Dimitriu says loud snoring is a common symptom of sleep apnea. But not everyone who snores has sleep apnea. People with sleep apnea experience pauses in breathing.
“The brain panics and wakes up to restore normal breathing,” Dimitriu says.
The drawback? Constant sleep fragmentation.
“People with sleep apnea sometimes wake several times in the night, often to use the bathroom,” Dimitriu says. “Others may sleep through it but snore or have gaps in their breathing. People with sleep apnea will often feel sleepy during the day, have a tendency to doze off, or drink too much coffee.”
Dimitriu says that risk factors for sleep apnea include being overweight and having a small jaw. Nasal congestion and allergies can exacerbate the issue.
Diagnosis is critical.
“Assessing the quality of your sleep is important because getting adequate oxygen to the brain throughout the night results in a healthier brain,” says Merrill. “This can be done in collaboration with your doctor in a sleep lab or even at home with a home sleep apnea test.”
There are steps people can take to reduce sleep apnea risks, and people who have been diagnosed with the conditions have treatment options.
Harneet Walia, MD, the director of sleep medicine and continuous improvement at Miami Cardiac & Vascular Institute, shared some ways to prevent or treat sleep apnea such as lifestyle modifications that include:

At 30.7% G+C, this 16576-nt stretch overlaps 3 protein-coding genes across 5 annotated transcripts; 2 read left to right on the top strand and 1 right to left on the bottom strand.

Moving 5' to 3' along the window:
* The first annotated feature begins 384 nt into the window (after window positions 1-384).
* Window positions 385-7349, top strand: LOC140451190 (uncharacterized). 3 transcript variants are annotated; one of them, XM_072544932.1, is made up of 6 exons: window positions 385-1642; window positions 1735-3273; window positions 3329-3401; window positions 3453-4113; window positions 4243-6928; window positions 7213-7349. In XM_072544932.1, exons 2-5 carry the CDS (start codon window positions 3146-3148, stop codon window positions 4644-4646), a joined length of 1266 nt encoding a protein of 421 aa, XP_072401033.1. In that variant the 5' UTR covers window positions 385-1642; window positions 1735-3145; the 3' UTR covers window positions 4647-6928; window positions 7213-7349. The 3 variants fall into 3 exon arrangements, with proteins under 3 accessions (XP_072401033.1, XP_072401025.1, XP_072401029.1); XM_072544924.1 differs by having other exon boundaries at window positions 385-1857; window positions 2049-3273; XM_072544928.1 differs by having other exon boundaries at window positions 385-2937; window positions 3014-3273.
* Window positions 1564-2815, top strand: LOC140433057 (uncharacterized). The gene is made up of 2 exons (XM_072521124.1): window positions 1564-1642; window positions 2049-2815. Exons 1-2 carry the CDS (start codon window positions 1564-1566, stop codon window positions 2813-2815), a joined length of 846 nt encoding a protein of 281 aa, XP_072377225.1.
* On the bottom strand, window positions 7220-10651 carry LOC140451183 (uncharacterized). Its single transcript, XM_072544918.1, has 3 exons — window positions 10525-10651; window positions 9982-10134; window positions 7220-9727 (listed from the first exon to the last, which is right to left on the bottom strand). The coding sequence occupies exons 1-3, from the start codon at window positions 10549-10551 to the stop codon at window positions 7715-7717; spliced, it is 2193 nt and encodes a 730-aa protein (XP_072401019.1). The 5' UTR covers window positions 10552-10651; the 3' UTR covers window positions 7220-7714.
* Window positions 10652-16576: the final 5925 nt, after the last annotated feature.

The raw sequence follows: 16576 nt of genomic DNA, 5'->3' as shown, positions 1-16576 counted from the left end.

- Weight loss. “Diet and exercise can help. Talk to your provider if you are struggling,” Walia says.
- Sleep posture. “Avoid sleeping on the back, as sometimes people may experience sleep apnea when lying on their back,” Walia says.
- Treating nasal congestion, such as with allergy medications.
Should a person be diagnosed with sleep apnea, Walia says the mainstay treatment is a Continuous Positive Airway Pressure (CPAP) device, which delivers air pressure to keep airway passage open, reducing or eliminating snoring and sleep apnea risks.
“Surgical interventions, such as hypoglossal nerve stimulation, [are possible] for patients who are intolerant to CPAP therapy and who have moderate to severe obstructive sleep apnea,” says Walia.